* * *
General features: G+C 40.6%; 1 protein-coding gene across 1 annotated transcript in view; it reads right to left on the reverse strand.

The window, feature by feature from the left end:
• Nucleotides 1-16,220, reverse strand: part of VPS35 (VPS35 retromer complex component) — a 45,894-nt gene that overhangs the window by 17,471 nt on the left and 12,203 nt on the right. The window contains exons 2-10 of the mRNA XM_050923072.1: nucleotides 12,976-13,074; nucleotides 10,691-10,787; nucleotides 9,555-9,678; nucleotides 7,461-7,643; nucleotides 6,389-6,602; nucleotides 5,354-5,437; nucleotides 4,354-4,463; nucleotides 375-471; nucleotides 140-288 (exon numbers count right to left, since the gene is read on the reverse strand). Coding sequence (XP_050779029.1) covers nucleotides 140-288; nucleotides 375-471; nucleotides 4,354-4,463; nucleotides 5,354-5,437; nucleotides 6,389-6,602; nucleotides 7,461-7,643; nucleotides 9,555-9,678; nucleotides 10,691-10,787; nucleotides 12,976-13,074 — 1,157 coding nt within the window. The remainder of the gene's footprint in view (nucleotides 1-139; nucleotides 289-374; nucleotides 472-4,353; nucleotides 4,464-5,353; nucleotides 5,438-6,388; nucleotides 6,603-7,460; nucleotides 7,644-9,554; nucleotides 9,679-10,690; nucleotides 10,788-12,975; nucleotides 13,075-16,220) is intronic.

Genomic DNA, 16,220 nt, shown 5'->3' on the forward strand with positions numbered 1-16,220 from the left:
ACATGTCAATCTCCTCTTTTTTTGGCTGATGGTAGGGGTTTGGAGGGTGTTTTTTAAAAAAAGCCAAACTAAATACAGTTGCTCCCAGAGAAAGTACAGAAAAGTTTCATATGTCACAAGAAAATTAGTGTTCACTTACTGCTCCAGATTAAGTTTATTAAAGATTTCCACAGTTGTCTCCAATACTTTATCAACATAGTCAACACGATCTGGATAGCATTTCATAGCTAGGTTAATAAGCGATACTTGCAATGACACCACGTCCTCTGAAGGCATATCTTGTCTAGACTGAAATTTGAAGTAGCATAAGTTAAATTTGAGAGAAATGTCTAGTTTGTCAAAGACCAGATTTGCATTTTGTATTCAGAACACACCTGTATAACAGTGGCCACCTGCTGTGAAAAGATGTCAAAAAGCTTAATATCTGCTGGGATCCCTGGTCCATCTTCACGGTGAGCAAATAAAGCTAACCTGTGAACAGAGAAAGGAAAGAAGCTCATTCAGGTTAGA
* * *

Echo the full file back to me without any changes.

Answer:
General features: G+C 40.6%; 1 protein-coding gene across 1 annotated transcript in view; it reads right to left on the reverse strand.

The window, feature by feature from the left end:
• Nucleotides 1-16,220, reverse strand: part of VPS35 (VPS35 retromer complex component) — a 45,894-nt gene that overhangs the window by 17,471 nt on the left and 12,203 nt on the right. The window contains exons 2-10 of the mRNA XM_050923072.1: nucleotides 12,976-13,074; nucleotides 10,691-10,787; nucleotides 9,555-9,678; nucleotides 7,461-7,643; nucleotides 6,389-6,602; nucleotides 5,354-5,437; nucleotides 4,354-4,463; nucleotides 375-471; nucleotides 140-288 (exon numbers count right to left, since the gene is read on the reverse strand). Coding sequence (XP_050779029.1) covers nucleotides 140-288; nucleotides 375-471; nucleotides 4,354-4,463; nucleotides 5,354-5,437; nucleotides 6,389-6,602; nucleotides 7,461-7,643; nucleotides 9,555-9,678; nucleotides 10,691-10,787; nucleotides 12,976-13,074 — 1,157 coding nt within the window. The remainder of the gene's footprint in view (nucleotides 1-139; nucleotides 289-374; nucleotides 472-4,353; nucleotides 4,464-5,353; nucleotides 5,438-6,388; nucleotides 6,603-7,460; nucleotides 7,644-9,554; nucleotides 9,679-10,690; nucleotides 10,788-12,975; nucleotides 13,075-16,220) is intronic.

Genomic DNA, 16,220 nt, shown 5'->3' on the forward strand with positions numbered 1-16,220 from the left:
ACATGTCAATCTCCTCTTTTTTTGGCTGATGGTAGGGGTTTGGAGGGTGTTTTTTAAAAAAAGCCAAACTAAATACAGTTGCTCCCAGAGAAAGTACAGAAAAGTTTCATATGTCACAAGAAAATTAGTGTTCACTTACTGCTCCAGATTAAGTTTATTAAAGATTTCCACAGTTGTCTCCAATACTTTATCAACATAGTCAACACGATCTGGATAGCATTTCATAGCTAGGTTAATAAGCGATACTTGCAATGACACCACGTCCTCTGAAGGCATATCTTGTCTAGACTGAAATTTGAAGTAGCATAAGTTAAATTTGAGAGAAATGTCTAGTTTGTCAAAGACCAGATTTGCATTTTGTATTCAGAACACACCTGTATAACAGTGGCCACCTGCTGTGAAAAGATGTCAAAAAGCTTAATATCTGCTGGGATCCCTGGTCCATCTTCACGGTGAGCAAATAAAGCTAACCTGTGAACAGAGAAAGGAAAGAAGCTCATTCAGGTTAGA